|Part of a series on|
A focal cloud is the collection of focal points of an imperfect lens or parabolic reflector whether optical, electrostatic or electromagnetic. This includes parabolic antennas and lens-type reflective antennas of all kinds. The effect is analogous to the circle of confusion in photography.
In a perfect lens or parabolic reflector, rays parallel to the device's axis striking the lens or reflector all pass through a single point, the focal point. In an imperfectly constructed lens or reflector, rays passing through different parts of the element do not converge to a single point but have different focal points. The set of these focal points forms a region called the focal cloud. The diameter of the focal cloud determines the maximum resolution of the optical system. Lens-reflector artifacts, geometry and other imperfections determine the actual diameter of the focal cloud.
A focal cloud can render a satellite dish rather inefficient in relation to its size in specific frequencies. If the imperfections are formed in a way that the phase shifts of reflected waves, at a large portion of the dish, are near 180 degrees between them and the feed horn, this results in self-cancellation of the specific frequency.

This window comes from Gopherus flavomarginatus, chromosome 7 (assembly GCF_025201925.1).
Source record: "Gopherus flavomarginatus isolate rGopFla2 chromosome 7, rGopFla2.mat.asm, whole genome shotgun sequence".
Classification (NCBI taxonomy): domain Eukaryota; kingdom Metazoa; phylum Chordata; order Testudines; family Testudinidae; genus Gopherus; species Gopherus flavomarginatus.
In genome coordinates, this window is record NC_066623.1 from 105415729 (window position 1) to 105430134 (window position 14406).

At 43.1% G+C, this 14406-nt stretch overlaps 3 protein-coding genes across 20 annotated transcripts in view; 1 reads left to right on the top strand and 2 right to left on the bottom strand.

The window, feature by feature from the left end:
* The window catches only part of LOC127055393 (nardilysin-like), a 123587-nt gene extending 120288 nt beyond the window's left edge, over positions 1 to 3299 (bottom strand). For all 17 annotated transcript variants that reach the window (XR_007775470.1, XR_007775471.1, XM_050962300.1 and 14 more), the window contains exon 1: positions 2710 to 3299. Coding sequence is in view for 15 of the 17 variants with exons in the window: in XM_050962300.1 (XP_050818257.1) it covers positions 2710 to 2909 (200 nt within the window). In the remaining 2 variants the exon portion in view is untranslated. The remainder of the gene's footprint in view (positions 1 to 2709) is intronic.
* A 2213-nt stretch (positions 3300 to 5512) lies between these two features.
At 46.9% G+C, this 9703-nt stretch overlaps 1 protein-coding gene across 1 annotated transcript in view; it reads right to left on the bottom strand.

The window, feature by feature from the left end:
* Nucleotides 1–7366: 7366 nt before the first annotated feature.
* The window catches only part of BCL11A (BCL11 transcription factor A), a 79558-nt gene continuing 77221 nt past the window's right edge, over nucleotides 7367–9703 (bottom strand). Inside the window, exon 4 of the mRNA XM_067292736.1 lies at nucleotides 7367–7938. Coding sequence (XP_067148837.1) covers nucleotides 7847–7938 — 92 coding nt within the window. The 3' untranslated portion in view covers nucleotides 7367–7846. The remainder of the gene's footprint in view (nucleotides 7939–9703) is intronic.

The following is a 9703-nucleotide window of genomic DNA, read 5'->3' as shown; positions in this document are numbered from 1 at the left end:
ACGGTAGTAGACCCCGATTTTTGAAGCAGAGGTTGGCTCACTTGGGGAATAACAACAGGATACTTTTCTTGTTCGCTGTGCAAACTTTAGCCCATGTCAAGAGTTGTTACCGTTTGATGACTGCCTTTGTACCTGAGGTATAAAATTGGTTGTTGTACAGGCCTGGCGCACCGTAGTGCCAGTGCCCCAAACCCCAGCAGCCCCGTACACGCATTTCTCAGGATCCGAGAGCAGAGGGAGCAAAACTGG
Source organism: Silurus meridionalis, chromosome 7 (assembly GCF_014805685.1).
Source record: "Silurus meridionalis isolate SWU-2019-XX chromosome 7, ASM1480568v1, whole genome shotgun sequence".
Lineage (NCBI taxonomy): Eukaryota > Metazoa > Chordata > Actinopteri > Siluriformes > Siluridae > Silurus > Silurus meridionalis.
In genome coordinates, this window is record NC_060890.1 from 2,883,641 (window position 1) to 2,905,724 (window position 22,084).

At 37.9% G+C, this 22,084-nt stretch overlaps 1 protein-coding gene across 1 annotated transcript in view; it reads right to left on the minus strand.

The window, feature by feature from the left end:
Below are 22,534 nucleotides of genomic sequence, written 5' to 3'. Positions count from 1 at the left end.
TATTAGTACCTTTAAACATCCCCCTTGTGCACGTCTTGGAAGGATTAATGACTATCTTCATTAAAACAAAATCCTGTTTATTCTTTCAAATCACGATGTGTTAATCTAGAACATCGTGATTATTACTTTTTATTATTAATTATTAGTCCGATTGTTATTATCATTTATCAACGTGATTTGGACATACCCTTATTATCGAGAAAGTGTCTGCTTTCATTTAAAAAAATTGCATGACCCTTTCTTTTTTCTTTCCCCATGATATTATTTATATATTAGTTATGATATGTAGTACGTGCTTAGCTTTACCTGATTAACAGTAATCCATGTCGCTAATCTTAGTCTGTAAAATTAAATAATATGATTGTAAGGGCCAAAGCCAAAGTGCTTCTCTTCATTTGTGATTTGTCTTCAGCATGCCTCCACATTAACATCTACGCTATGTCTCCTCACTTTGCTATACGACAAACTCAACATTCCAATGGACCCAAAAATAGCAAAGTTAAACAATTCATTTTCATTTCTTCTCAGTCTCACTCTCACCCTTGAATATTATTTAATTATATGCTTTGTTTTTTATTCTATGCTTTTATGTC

For countering the effect, there are several techniques, either in construction of the reflectors or lenses, or in the way signal beams are concentrated. In satellite antennas, scalar rings are used to push the spread signal into the feed horn.
Satellite-based dish antennas may be deformed intentionally to distribute radiated power over a desired "footprint," typically shaped like a continent. Tidal action tends to move a satellite in a figure-8 pattern. Ground-based antennas should be aligned when the satellite is at the center of this pattern, or when the "bird is in the box" (slang used by satellite operators). Ground based dish antennas might benefit from minor deformation, producing a footprint encompassing satellite tidal motion.